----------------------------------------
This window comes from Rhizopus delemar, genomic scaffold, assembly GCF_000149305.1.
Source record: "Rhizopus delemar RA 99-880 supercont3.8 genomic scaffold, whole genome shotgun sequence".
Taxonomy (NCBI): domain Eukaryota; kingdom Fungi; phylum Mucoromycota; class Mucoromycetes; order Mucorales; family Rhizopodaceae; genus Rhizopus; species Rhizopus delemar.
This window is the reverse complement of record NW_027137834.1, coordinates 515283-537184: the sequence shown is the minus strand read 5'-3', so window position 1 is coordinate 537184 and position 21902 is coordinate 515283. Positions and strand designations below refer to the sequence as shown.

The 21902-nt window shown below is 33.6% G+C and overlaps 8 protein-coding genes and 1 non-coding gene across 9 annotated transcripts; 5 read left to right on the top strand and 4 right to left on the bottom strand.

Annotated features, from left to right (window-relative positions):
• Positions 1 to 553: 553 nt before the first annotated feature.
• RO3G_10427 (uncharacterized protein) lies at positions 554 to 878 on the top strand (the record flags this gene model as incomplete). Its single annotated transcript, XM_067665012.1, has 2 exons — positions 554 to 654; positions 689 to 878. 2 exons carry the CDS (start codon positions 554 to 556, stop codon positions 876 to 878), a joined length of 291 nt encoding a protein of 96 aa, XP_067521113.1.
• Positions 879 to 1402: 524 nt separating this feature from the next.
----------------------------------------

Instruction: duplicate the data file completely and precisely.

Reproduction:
This window comes from Rhizopus delemar, genomic scaffold, assembly GCF_000149305.1.
Source record: "Rhizopus delemar RA 99-880 supercont3.8 genomic scaffold, whole genome shotgun sequence".
Taxonomy (NCBI): domain Eukaryota; kingdom Fungi; phylum Mucoromycota; class Mucoromycetes; order Mucorales; family Rhizopodaceae; genus Rhizopus; species Rhizopus delemar.
This window is the reverse complement of record NW_027137834.1, coordinates 515283-537184: the sequence shown is the minus strand read 5'-3', so window position 1 is coordinate 537184 and position 21902 is coordinate 515283. Positions and strand designations below refer to the sequence as shown.

The 21902-nt window shown below is 33.6% G+C and overlaps 8 protein-coding genes and 1 non-coding gene across 9 annotated transcripts; 5 read left to right on the top strand and 4 right to left on the bottom strand.

Annotated features, from left to right (window-relative positions):
• Positions 1 to 553: 553 nt before the first annotated feature.
• RO3G_10427 (uncharacterized protein) lies at positions 554 to 878 on the top strand (the record flags this gene model as incomplete). Its single annotated transcript, XM_067665012.1, has 2 exons — positions 554 to 654; positions 689 to 878. 2 exons carry the CDS (start codon positions 554 to 556, stop codon positions 876 to 878), a joined length of 291 nt encoding a protein of 96 aa, XP_067521113.1.
• Positions 879 to 1402: 524 nt separating this feature from the next.